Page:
Treating a Red, Swollen Eyelid
BY WILLIAM L. MILLER, OD, PHD, FAAO
Eyelid conditions most commonly encountered in our practice involve the lid margin and associated glands that produce the lipid component of the tear film. A less commonly observed eyelid disease is preseptal cellulitis. This infection encompasses the lid and is isolated to the space anterior to the orbital septum. It often presents as an ipsilateral inflamed, swollen, hyperemic eyelid.
Etiology and Diagnosis
You must distinguish preseptal cellulitis from its more severe counterpart orbital cellulitis, which requires emergency intervention with additional imaging and resultant therapeutic IV medications. Common differences that point to preseptal cellulitis rather than orbital cellulitis relate to vision, pain, and appearance. Preseptal cellulitis patients will have normal vision and normal pupil responses. They will also have an absence of pain upon globe movement, but the lid and surrounding adnexa may be painful and tender to the touch. Some preseptal cellulitis patients may also have a mild headache, although it will not be nearly as severe as those experiencing orbital cellulitis. The globe will be positioned normally with little to no conjunctival hyperemia and/or chemosis.
Look for evidence of puncture wounds or trauma in the surrounding cutaneous tissue as well as self-inflicted wounds in patients attempting to ameliorate a hordeolum or chalazion. Assessing any of these is more difficult in an infant or very young child, so maintain a high index of suspicion for orbital cellulitis and take prudent measures when the diagnosis is equivocal.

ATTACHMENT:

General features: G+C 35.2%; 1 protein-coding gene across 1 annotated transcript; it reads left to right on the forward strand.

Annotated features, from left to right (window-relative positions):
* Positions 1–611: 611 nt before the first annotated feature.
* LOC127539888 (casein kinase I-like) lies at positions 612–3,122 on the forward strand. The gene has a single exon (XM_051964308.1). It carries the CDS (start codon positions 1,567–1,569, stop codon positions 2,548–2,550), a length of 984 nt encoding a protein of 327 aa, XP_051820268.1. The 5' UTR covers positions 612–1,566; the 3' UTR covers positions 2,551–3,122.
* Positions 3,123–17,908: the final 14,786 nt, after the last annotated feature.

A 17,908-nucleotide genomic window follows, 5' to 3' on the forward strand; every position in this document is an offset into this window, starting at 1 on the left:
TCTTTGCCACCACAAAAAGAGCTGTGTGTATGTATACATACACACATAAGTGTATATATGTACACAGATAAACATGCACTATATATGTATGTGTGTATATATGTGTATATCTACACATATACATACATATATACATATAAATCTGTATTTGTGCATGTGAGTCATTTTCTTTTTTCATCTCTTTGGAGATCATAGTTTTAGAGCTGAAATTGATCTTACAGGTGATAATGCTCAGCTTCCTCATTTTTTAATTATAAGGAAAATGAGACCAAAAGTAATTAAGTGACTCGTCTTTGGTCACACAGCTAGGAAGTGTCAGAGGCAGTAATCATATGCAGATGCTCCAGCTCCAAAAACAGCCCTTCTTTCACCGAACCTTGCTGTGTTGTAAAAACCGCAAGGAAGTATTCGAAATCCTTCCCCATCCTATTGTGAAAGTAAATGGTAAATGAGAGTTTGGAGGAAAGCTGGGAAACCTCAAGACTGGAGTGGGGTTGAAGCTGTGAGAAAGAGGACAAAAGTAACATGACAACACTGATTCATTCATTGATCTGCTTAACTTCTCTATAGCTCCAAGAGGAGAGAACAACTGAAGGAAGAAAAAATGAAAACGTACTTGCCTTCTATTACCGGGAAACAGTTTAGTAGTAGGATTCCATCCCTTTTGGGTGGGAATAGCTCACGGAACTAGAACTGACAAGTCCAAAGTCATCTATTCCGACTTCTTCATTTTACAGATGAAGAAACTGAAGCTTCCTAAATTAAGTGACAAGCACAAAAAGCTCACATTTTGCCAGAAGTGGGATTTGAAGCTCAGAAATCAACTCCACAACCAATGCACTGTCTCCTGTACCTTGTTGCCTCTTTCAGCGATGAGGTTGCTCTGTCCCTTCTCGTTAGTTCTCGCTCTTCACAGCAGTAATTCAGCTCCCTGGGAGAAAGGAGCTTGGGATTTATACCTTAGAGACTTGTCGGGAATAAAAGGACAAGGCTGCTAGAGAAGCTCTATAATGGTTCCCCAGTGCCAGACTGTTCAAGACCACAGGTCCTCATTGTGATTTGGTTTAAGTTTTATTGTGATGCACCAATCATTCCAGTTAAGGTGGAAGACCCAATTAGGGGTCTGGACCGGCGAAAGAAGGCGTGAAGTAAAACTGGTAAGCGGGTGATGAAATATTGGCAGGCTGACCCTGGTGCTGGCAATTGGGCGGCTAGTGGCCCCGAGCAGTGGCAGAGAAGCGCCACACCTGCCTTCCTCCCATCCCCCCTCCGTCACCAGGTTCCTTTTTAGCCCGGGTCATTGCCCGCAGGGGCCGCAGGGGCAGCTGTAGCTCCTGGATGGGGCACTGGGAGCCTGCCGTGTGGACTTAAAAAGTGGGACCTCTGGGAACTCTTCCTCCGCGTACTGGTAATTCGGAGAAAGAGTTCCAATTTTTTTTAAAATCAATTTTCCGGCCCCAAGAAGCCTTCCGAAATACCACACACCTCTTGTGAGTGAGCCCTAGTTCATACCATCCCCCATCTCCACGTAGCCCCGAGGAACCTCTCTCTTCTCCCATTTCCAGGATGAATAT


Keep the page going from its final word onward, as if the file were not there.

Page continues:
The mean pediatric age for preseptal cellulitis is 21 months (Givner, 2002) while that for orbital cellulitis is 12 years of age. The former were most commonly caused by trauma or bacteremia while the latter was secondary to sinusitis. Dacryocystitis can also appear as a localized preseptal cellulitis in some of our patients.
There are several causes for preseptal cellulitis including eyelid trauma, cutaneous eyelid infection, and sinusitis. Sinusitis more frequently occurs in children. In the past, cases of preseptal cellulitis resulting from childhood sinusitis were often caused by Haemophilus influenza. However, because of the H. influenzae B (Hib) vaccine, the most common cause is now gram positive cocci. It would be prudent, though, in cases of pediatric preseptal cellulitis to determine whether the child has received the Hib vaccination; this is especially important in cases that do not respond to medical therapy or in cases that are known to be secondary to sinusitis or upper respiratory or otitis media infection.
Trauma has been cited as the most frequent cause of preseptal cellulitis, specifically insect bite trauma in patients ages 6 to 16 (Babar et al, 2009). In cases of an eyelid cutaneous abscess, drainage may be required with resultant laboratory tests to confirm the causative agent. This will necessitate topical antibiotic treatment in addition to oral antibiotics.
Treat preseptal cellulitis with oral antibiotics targeting gram positive bacteria. First line treatment can start with Augmentin (Glaxo-SmithKline) tablets 250mg to 500mg three times a day or 875mg tablets twice a day. Prescribe a 250mg chewable tablet twice daily for children weighing less than 40kg. Also consider dicloxacillin 250mg four times a day or 500mg three times a day. In suspected MRSA infections, consider a first-generation cephalosporin or a macrolide. In patients who are allergic to penicillin, substitute the generic sulfamethodxazole/trimethoprim as well as azithromycin (Z-pak) or the fluoroquinolone antibiotic levofloxacin (500mg every day), but use the latter with caution in at-risk patients. CLS
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Dr. Miller is an associate professor and chair of the Clinical Sciences Department at the University of Houston College of Optometry. He is a member of the American Optometric Association and serves on its Journal Review Board. You can reach him at email@example.com.